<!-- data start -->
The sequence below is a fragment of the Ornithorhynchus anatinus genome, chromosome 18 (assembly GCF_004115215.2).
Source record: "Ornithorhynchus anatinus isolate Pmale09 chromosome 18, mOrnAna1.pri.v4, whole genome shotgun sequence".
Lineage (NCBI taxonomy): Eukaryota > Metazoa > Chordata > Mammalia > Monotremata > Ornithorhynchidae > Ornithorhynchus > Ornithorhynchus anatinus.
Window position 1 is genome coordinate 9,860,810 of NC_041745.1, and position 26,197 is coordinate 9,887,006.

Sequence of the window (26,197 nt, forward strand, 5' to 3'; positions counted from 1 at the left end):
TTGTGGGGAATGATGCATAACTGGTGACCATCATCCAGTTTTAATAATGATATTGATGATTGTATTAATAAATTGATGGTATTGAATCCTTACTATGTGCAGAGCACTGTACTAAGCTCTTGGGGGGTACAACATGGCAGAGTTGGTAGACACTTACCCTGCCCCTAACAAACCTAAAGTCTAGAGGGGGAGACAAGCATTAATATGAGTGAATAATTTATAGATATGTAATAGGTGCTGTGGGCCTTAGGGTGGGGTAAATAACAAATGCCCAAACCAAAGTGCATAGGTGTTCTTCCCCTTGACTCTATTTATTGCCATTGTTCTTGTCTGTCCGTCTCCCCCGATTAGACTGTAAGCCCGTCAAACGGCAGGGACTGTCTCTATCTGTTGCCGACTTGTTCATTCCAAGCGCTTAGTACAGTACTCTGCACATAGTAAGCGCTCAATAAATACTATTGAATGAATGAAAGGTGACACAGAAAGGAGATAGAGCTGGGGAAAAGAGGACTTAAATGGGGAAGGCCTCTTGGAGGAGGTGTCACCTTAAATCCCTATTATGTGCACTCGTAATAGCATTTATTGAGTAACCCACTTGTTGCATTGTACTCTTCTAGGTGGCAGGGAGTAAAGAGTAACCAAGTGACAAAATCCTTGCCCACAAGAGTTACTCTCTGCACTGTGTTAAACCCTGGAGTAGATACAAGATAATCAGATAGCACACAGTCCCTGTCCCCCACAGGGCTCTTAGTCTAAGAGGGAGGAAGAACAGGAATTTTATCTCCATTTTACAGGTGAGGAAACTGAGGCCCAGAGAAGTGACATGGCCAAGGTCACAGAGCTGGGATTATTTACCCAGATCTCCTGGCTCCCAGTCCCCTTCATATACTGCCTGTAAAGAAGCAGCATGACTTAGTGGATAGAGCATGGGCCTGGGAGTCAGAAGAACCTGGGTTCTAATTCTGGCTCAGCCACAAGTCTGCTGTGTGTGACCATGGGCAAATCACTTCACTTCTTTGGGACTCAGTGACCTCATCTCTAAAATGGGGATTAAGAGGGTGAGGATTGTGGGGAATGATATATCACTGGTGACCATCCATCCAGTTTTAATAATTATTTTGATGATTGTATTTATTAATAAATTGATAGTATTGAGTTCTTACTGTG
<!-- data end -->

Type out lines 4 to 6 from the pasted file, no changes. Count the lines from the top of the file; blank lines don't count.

Window position 1 is genome coordinate 9,860,810 of NC_041745.1, and position 26,197 is coordinate 9,887,006.

Sequence of the window (26,197 nt, forward strand, 5' to 3'; positions counted from 1 at the left end):
TTGTGGGGAATGATGCATAACTGGTGACCATCATCCAGTTTTAATAATGATATTGATGATTGTATTAATAAATTGATGGTATTGAATCCTTACTATGTGCAGAGCACTGTACTAAGCTCTTGGGGGGTACAACATGGCAGAGTTGGTAGACACTTACCCTGCCCCTAACAAACCTAAAGTCTAGAGGGGGAGACAAGCATTAATATGAGTGAATAATTTATAGATATGTAATAGGTGCTGTGGGCCTTAGGGTGGGGTAAATAACAAATGCCCAAACCAAAGTGCATAGGTGTTCTTCCCCTTGACTCTATTTATTGCCATTGTTCTTGTCTGTCCGTCTCCCCCGATTAGACTGTAAGCCCGTCAAACGGCAGGGACTGTCTCTATCTGTTGCCGACTTGTTCATTCCAAGCGCTTAGTACAGTACTCTGCACATAGTAAGCGCTCAATAAATACTATTGAATGAATGAAAGGTGACACAGAAAGGAGATAGAGCTGGGGAAAAGAGGACTTAAATGGGGAAGGCCTCTTGGAGGAGGTGTCACCTTAAATCCCTATTATGTGCACTCGTAATAGCATTTATTGAGTAACCCACTTGTTGCATTGTACTCTTCTAGGTGGCAGGGAGTAAAGAGTAACCAAGTGACAAAATCCTTGCCCACAAGAGTTACTCTCTGCACTGTGTTAAACCCTGGAGTAGATACAAGATAATCAGATAGCACACAGTCCCTGTCCCCCACAGGGCTCTTAGTCTAAGAGGGAGGAAGAACAGGAATTTTATCTCCATTTTACAGGTGAGGAAACTGAGGCCCAGAGAAGTGACATGGCCAAGGTCACAGAGCTGGGATTATTTACCCAGATCTCCTGGCTCCCAGTCCCCTTCATATACTGCCTGTAAAGAAGCAGCATGACTTAGTGGATAGAGCATGGGCCTGGGAGTCAGAAGAACCTGGGTTCTAATTCTGGCTCAGCCACAAGTCTGCTGTGTGTGACCATGGGCAAATCACTTCACTTCTTTGGGACTCAGTGACCTCATCTCTAAAATGGGGATTAAGAGGGTGAGGATTGTGGGGAATGATATATCACTGGTGACCATCCATCCAGTTTTAATAATTATTTTGATGATTGTATTTATTAATAAATTGATAGTATTGAGTTCTTACTGTG